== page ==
The Oakland Raiders could make the playoffs this season. Scientists could cure cancer tomorrow. It’s possible, but improbable.
I was asked at the Raiders Roundtable last week how many games they will win this year. I stated, “Three. Look back at the Oakland squad that went 2-14 in 2006, and you could argue that team had better talent.”
Not as crazy as it sounds. Shall we compare the 2006 and 2013 personnel?
The 2006 Raiders relied on a washed-up Aaron Brooks and overmatched Andrew Walter. Together they ran from constant pressure and totaled six touchdowns and 21 interceptions while steering an offense last in the league in points scored and total yardage.
Terrelle Pryor has a long way to go to become a reliable passer, but after two NFL career starts he already appears more effective than his 2006 counterparts. Advantage: 2013
The bane of both teams, the 2006 crew featured Barry Sims, Robert Gallery, Jake Grove, Kevin Boothe and Langston Walker. Like the 2013 version, they struggled with injuries. Sims’ skills were in noticeable decline, Gallery was Gallery, Grove was serviceable, and Boothe and Walker underperformed. Names like Cory Hulsey and Chad Slaughter were forced to start at times, and the unit surrendered 72 sacks. Are the nightmares beginning to return?
Today, Jared Veldheer is shelved indefinitely, and the club has resorted to playing rookie Menelik Watson and retread Khalif Barnes at left tackle. Lucas Nix (left guard) and Tony Pashos (right tackle) are worrisome NFL starting linemen, but center Stefen Wisniewski provides hope. Advantage: 2013 (barely)
Easy. Darren McFadden, Marcel Reece and Rashad Jennings get the edge over Justin Fargas, an aging Zack Crockett and a broken LaMont Jordan. Advantage: 2013
Despite his pouting, a 29-year-old Randy Moss was still an automatic double-team in 2006, and Ronald Curry caught 62 balls. The latter filled Jerry Porter’s role, who was banished to the doghouse most of the year. Denarius Moore has yet to catch 60 throws in a season.
Both the 2006 and 2013 teams are thin at tight end (hopefully Jeron Mastrud and Mychal Rivera improve more than Courtney Anderson). Advantage: 2006
Believe it or not, the 2006 Raiders featured a front four that was one of the league’s most dominant (at rushing the quarterback at least). Tommy Kelly emerged this season, and Derrick Burgess and Warren Sapp both collected double-digit sacks. Tyler Brayton didn’t record a sack, but he fulfilled his role as a run-stopper at left end.
The 2013 group remains a work-in-progress. Advantage: 2006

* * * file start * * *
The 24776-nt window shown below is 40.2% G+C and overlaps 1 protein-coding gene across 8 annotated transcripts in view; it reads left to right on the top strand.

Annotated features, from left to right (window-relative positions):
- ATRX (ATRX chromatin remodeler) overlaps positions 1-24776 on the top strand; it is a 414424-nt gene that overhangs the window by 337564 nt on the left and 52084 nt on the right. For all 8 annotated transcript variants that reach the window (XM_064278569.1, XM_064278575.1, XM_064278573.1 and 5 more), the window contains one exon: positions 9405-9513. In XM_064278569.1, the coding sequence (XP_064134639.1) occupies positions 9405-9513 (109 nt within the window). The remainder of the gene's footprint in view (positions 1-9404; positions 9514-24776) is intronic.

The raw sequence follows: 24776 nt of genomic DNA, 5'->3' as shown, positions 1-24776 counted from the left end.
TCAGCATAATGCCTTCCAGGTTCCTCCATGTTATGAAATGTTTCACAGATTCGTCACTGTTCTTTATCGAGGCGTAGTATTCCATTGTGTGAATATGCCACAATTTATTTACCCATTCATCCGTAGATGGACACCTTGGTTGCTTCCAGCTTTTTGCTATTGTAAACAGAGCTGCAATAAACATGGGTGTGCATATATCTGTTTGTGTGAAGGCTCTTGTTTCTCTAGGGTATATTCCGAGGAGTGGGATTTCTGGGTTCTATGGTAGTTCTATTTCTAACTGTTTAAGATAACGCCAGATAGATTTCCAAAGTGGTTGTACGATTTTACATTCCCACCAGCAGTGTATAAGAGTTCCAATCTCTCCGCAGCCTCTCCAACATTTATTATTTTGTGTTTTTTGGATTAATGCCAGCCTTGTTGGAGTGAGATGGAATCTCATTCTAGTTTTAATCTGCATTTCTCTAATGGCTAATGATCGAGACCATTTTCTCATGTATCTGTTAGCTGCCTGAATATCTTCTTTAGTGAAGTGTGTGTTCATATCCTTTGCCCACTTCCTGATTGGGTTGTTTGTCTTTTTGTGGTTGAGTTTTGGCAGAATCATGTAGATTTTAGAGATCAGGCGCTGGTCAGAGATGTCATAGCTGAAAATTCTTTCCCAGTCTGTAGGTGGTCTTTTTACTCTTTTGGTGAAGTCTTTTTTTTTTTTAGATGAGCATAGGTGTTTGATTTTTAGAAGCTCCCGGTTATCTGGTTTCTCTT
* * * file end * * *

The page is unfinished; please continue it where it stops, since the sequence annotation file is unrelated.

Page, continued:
Oakland in 2006 fielded a young, talented linebacking trio, but like many of Al Davis’ recent draft picks, they severely underachieved. Kirk Morrison (third round, 2005), Thomas Howard (second round, 2006) and Sam Williams (third round, 2003) swarmed the field and collected stops, but they were often out of position and gambled too much.
The modern squad features non-sexy free agent additions like Kevin Burnett, Nick Roach, and Kaluka Maiava, but they have garnered a reputation for working hard and rarely making mistakes. Promising youngins Sio Moore and Miles Burris should have long-term roles as well. Advantage: 2013
2006 was Nnamdi Asomugha’s year. The All-Pro collected eight interceptions and achieved one of the greatest performances for a cornerback in NFL history. The rest of the secondary, which included combine celebs Fabian Washington, Michael Huff, Stanford Routt, and Stuart Schweigert , ran hot-and-cold. But at the end of the day their unit led the NFL in fewest passing yards allowed.
The 2013 secondary has its own star (Tyvon Branch), a declining one (Charles Woodson) and a pair of pedestrian starting corners (Mike Jenkins and Tracy Porter). Hope lies in the form of 2013 first round pick D.J. Hayden. Advantage: 2006
Sebastian Janikowski is hard to judge against himself, but Shane Lechler is a legend whereas Marquette King is not (yet.) Advantage: 2006
So my words weren’t far-fetched. Many things went wrong for the 2006 Raiders, but they featured a dominant aerial defense and a lineup on paper that could compete for the AFC West.
However, I didn’t mention the biggest difference between the clubs: coaching! Dennis Allen is Bill Belichick compared to the overrated Art Shell, who recruited Tom Walsh and his outdated playbook (from a resting lodge) to run his offense. Shell rubbed his players the wrong way (see: Moss, Porter) and simply didn’t belong on football’s biggest stage. On the contrary, Allen is respected in the locker room while simultaneously demanding accountability. Why Davis rehired Shell, nobody knows.
Coaching is mostly why the 2013 Raiders, while weak in comparison to other NFL rosters, will outperform the 2006 club. The team is in safe hands, Raider Nation.